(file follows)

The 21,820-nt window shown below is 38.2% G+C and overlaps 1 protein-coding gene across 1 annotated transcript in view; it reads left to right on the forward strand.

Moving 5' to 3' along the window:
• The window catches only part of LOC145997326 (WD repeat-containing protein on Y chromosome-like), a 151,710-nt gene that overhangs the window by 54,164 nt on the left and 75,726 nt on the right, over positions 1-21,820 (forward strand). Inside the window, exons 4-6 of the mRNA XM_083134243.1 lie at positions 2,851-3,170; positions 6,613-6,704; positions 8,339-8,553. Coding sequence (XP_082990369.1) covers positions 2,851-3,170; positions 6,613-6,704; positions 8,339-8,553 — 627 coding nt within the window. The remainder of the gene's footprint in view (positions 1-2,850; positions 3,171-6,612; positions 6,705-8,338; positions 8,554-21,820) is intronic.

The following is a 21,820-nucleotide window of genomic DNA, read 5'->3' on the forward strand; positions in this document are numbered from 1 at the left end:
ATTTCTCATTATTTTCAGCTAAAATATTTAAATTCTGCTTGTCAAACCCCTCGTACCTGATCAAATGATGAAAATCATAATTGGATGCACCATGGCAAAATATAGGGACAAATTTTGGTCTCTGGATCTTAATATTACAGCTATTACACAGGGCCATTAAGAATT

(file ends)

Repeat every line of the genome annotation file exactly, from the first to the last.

The 21,820-nt window shown below is 38.2% G+C and overlaps 1 protein-coding gene across 1 annotated transcript in view; it reads left to right on the forward strand.

Moving 5' to 3' along the window:
• The window catches only part of LOC145997326 (WD repeat-containing protein on Y chromosome-like), a 151,710-nt gene that overhangs the window by 54,164 nt on the left and 75,726 nt on the right, over positions 1-21,820 (forward strand). Inside the window, exons 4-6 of the mRNA XM_083134243.1 lie at positions 2,851-3,170; positions 6,613-6,704; positions 8,339-8,553. Coding sequence (XP_082990369.1) covers positions 2,851-3,170; positions 6,613-6,704; positions 8,339-8,553 — 627 coding nt within the window. The remainder of the gene's footprint in view (positions 1-2,850; positions 3,171-6,612; positions 6,705-8,338; positions 8,554-21,820) is intronic.

The following is a 21,820-nucleotide window of genomic DNA, read 5'->3' on the forward strand; positions in this document are numbered from 1 at the left end:
ATTTCTCATTATTTTCAGCTAAAATATTTAAATTCTGCTTGTCAAACCCCTCGTACCTGATCAAATGATGAAAATCATAATTGGATGCACCATGGCAAAATATAGGGACAAATTTTGGTCTCTGGATCTTAATATTACAGCTATTACACAGGGCCATTAAGAATT